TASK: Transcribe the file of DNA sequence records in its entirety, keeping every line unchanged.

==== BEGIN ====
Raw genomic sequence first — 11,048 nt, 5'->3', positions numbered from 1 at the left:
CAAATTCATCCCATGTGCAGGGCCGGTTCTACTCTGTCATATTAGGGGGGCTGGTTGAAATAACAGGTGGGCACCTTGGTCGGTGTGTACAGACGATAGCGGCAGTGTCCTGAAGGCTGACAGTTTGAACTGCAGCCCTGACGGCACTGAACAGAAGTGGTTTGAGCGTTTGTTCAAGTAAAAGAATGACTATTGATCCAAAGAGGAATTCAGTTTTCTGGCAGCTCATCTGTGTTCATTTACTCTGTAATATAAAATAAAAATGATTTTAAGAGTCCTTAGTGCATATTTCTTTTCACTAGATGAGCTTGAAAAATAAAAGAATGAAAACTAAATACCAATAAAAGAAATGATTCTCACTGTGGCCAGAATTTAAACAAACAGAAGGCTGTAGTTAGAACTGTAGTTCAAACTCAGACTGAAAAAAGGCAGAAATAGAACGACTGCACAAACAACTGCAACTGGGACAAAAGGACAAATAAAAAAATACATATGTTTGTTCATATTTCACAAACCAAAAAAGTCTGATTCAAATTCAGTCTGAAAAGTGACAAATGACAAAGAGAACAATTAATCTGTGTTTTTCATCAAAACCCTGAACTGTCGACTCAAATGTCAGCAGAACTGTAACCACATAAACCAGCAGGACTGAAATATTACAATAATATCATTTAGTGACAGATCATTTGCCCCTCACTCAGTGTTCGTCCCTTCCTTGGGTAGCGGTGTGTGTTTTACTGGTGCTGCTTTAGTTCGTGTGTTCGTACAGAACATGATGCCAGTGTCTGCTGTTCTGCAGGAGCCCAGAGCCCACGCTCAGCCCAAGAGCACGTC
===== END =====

Raw genomic sequence first — 11,048 nt, 5'->3', positions numbered from 1 at the left:
CAAATTCATCCCATGTGCAGGGCCGGTTCTACTCTGTCATATTAGGGGGGCTGGTTGAAATAACAGGTGGGCACCTTGGTCGGTGTGTACAGACGATAGCGGCAGTGTCCTGAAGGCTGACAGTTTGAACTGCAGCCCTGACGGCACTGAACAGAAGTGGTTTGAGCGTTTGTTCAAGTAAAAGAATGACTATTGATCCAAAGAGGAATTCAGTTTTCTGGCAGCTCATCTGTGTTCATTTACTCTGTAATATAAAATAAAAATGATTTTAAGAGTCCTTAGTGCATATTTCTTTTCACTAGATGAGCTTGAAAAATAAAAGAATGAAAACTAAATACCAATAAAAGAAATGATTCTCACTGTGGCCAGAATTTAAACAAACAGAAGGCTGTAGTTAGAACTGTAGTTCAAACTCAGACTGAAAAAAGGCAGAAATAGAACGACTGCACAAACAACTGCAACTGGGACAAAAGGACAAATAAAAAAATACATATGTTTGTTCATATTTCACAAACCAAAAAAGTCTGATTCAAATTCAGTCTGAAAAGTGACAAATGACAAAGAGAACAATTAATCTGTGTTTTTCATCAAAACCCTGAACTGTCGACTCAAATGTCAGCAGAACTGTAACCACATAAACCAGCAGGACTGAAATATTACAATAATATCATTTAGTGACAGATCATTTGCCCCTCACTCAGTGTTCGTCCCTTCCTTGGGTAGCGGTGTGTGTTTTACTGGTGCTGCTTTAGTTCGTGTGTTCGTACAGAACATGATGCCAGTGTCTGCTGTTCTGCAGGAGCCCAGAGCCCACGCTCAGCCCAAGAGCACGTC